Education is the greatest civil rights issue of our time. It will take solutions around the HOW, not words around the WHAT.
How do you celebrate success in your classroom or on your team? Do you have a chant? A motion? A high five combined with a shout? Regardless of what combo gets you and those around you excited, celebration is key. Highlighting a job well done goes a long way for our students and for those we work with as well. That celebration increases investment and motivation, two things we can never have enough of in education!
Here are a couple of ways you can celebrate success:
1. A standard and quick motion or chant that you always do when you want to praise something in your classroom can work beautifully. In our organization, we use quick clapping combos that students and teams can use. For example, if a student gives a great answer, reward her with, “Can we give Abigail two claps? One, two.” And then the claps follow.
I have also heard really quick sayings used. In my own classroom, one of my favorite sayings was, “Reading makes you smarter.” If I wanted to praise excellent reader habits in a student, I would say, “Let’s give Eddie a “reading makes you smarter.” Then, the class repeats.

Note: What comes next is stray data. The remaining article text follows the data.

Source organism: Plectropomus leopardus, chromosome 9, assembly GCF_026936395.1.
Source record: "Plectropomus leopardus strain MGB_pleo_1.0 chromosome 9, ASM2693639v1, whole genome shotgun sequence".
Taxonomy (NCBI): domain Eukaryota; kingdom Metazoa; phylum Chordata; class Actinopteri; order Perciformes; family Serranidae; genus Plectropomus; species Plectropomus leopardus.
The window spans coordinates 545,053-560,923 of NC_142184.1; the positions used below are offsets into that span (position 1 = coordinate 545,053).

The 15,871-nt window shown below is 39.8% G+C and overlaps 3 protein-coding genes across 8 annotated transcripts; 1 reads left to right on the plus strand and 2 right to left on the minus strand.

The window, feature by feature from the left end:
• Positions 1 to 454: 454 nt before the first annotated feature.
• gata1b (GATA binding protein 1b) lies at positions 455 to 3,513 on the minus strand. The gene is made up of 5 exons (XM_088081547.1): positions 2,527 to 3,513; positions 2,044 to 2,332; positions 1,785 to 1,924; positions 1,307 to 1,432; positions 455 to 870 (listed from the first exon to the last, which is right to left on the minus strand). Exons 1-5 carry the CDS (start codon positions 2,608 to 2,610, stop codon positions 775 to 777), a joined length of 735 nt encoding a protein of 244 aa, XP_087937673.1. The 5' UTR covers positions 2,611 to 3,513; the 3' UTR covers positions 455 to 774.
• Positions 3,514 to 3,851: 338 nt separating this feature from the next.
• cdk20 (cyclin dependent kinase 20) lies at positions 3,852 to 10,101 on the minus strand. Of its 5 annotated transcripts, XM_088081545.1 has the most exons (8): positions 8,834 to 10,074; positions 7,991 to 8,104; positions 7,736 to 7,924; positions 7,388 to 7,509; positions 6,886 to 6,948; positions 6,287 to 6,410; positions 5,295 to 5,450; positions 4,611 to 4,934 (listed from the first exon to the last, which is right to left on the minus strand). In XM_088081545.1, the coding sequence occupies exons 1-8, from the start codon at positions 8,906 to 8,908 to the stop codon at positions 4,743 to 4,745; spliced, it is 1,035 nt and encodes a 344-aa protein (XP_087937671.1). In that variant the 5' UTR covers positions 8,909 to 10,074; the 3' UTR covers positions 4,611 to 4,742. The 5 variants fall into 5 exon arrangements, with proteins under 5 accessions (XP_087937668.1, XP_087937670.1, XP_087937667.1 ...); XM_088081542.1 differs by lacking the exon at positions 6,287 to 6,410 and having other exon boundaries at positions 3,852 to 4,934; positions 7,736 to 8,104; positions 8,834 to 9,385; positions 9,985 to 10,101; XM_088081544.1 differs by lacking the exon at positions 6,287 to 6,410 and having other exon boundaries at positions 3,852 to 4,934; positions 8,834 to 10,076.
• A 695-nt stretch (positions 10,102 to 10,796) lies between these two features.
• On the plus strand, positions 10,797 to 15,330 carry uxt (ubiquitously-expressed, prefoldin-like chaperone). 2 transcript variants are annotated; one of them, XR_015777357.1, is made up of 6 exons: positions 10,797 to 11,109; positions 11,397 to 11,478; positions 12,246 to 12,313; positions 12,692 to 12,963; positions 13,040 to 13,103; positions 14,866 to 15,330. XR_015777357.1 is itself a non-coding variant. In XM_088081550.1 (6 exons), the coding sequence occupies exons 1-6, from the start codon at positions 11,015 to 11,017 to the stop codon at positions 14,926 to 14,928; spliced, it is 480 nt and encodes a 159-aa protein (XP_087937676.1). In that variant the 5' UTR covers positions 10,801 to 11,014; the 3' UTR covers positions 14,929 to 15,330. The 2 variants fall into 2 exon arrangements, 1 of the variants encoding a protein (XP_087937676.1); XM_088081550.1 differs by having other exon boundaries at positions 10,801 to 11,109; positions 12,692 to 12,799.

2. Another repeat strategy is to say the student’s name with the praise and have the whole class repeat. For example, if Sam worked diligently on a problem, announce for all to repeat, “Sam, you’re working hard today!” Then, the whole class repeats. Sam will surely be on cloud nine. When I run out of compliments, I’ll use the first letter of the student’s name to spark an adjective for me. For example, “Anna, that’s amazing urgency!” Remember to try your best to praise behaviors that other students can replicate. We want the students to be driven by the praise and for them to demonstrate academic and cultural behaviors that will drive success.
3. Finally, if you want to celebrate in silence, don’t forget silent cheers. I like to keep things urgent, so I would tell my kids, “2 second silent cheers, quick!” They all silent cheer for 2 seconds and then get back to work. I’ve also had the students do silent motions like, shooting a basketball or a touchdown sign, when I felt like they “scored” as a class.
The best teachers are the best motivators. They ignite something within their students. They find a way to push learning and also create the desire to learn more. It’s the perfect facilitation of the “I can” and the “I want.” Celebrating success can motivate your students or teammates and engage them in their work.
Keep it simple, and keep it fun. The rest will follow.
What are your suggestions for celebrating success?